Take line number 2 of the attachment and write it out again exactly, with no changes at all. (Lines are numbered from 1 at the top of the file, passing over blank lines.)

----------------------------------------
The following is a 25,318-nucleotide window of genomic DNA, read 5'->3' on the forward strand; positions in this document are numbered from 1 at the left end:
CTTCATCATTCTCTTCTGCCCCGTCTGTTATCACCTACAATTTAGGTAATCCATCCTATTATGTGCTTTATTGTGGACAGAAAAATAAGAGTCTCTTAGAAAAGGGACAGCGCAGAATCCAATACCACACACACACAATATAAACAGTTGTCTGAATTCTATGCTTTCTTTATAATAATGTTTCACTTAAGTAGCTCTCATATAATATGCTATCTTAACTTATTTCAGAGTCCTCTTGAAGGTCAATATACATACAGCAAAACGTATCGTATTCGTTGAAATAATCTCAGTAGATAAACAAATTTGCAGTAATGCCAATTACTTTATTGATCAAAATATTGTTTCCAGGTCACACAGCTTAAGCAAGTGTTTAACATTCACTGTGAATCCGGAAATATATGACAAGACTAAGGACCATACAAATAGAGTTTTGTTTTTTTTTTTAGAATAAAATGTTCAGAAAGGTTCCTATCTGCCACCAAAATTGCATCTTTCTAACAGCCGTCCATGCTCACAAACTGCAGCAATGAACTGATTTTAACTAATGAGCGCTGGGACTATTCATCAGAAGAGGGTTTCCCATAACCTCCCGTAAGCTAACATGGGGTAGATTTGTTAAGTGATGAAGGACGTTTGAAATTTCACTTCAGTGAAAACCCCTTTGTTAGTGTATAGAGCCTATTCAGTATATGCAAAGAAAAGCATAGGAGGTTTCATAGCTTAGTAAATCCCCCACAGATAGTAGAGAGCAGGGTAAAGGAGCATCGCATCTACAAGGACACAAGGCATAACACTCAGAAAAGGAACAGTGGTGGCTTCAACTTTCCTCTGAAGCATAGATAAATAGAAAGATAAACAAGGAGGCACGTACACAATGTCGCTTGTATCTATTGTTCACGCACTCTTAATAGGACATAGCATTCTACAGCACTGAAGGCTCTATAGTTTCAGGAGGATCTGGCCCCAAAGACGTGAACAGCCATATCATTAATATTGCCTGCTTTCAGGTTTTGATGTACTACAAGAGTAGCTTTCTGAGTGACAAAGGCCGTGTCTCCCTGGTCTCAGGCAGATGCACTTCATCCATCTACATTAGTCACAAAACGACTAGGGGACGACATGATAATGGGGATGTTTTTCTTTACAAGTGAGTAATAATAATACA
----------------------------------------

CTTCATCATTCTCTTCTGCCCCGTCTGTTATCACCTACAATTTAGGTAATCCATCCTATTATGTGCTTTATTGTGGACAGAAAAATAAGAGTCTCTTAGAAAAGGGACAGCGCAGAATCCAATACCACACACACACAATATAAACAGTTGTCTGAATTCTATGCTTTCTTTATAATAATGTTTCACTTAAGTAGCTCTCATATAATATGCTATCTTAACTTATTTCAGAGTCCTCTTGAAGGTCAATATACATACAGCAAAACGTATCGTATTCGTTGAAATAATCTCAGTAGATAAACAAATTTGCAGTAATGCCAATTACTTTATTGATCAAAATATTGTTTCCAGGTCACACAGCTTAAGCAAGTGTTTAACATTCACTGTGAATCCGGAAATATATGACAAGACTAAGGACCATACAAATAGAGTTTTGTTTTTTTTTTTAGAATAAAATGTTCAGAAAGGTTCCTATCTGCCACCAAAATTGCATCTTTCTAACAGCCGTCCATGCTCACAAACTGCAGCAATGAACTGATTTTAACTAATGAGCGCTGGGACTATTCATCAGAAGAGGGTTTCCCATAACCTCCCGTAAGCTAACATGGGGTAGATTTGTTAAGTGATGAAGGACGTTTGAAATTTCACTTCAGTGAAAACCCCTTTGTTAGTGTATAGAGCCTATTCAGTATATGCAAAGAAAAGCATAGGAGGTTTCATAGCTTAGTAAATCCCCCACAGATAGTAGAGAGCAGGGTAAAGGAGCATCGCATCTACAAGGACACAAGGCATAACACTCAGAAAAGGAACAGTGGTGGCTTCAACTTTCCTCTGAAGCATAGATAAATAGAAAGATAAACAAGGAGGCACGTACACAATGTCGCTTGTATCTATTGTTCACGCACTCTTAATAGGACATAGCATTCTACAGCACTGAAGGCTCTATAGTTTCAGGAGGATCTGGCCCCAAAGACGTGAACAGCCATATCATTAATATTGCCTGCTTTCAGGTTTTGATGTACTACAAGAGTAGCTTTCTGAGTGACAAAGGCCGTGTCTCCCTGGTCTCAGGCAGATGCACTTCATCCATCTACATTAGTCACAAAACGACTAGGGGACGACATGATAATGGGGATGTTTTTCTTTACAAGTGAGTAATAATAATACA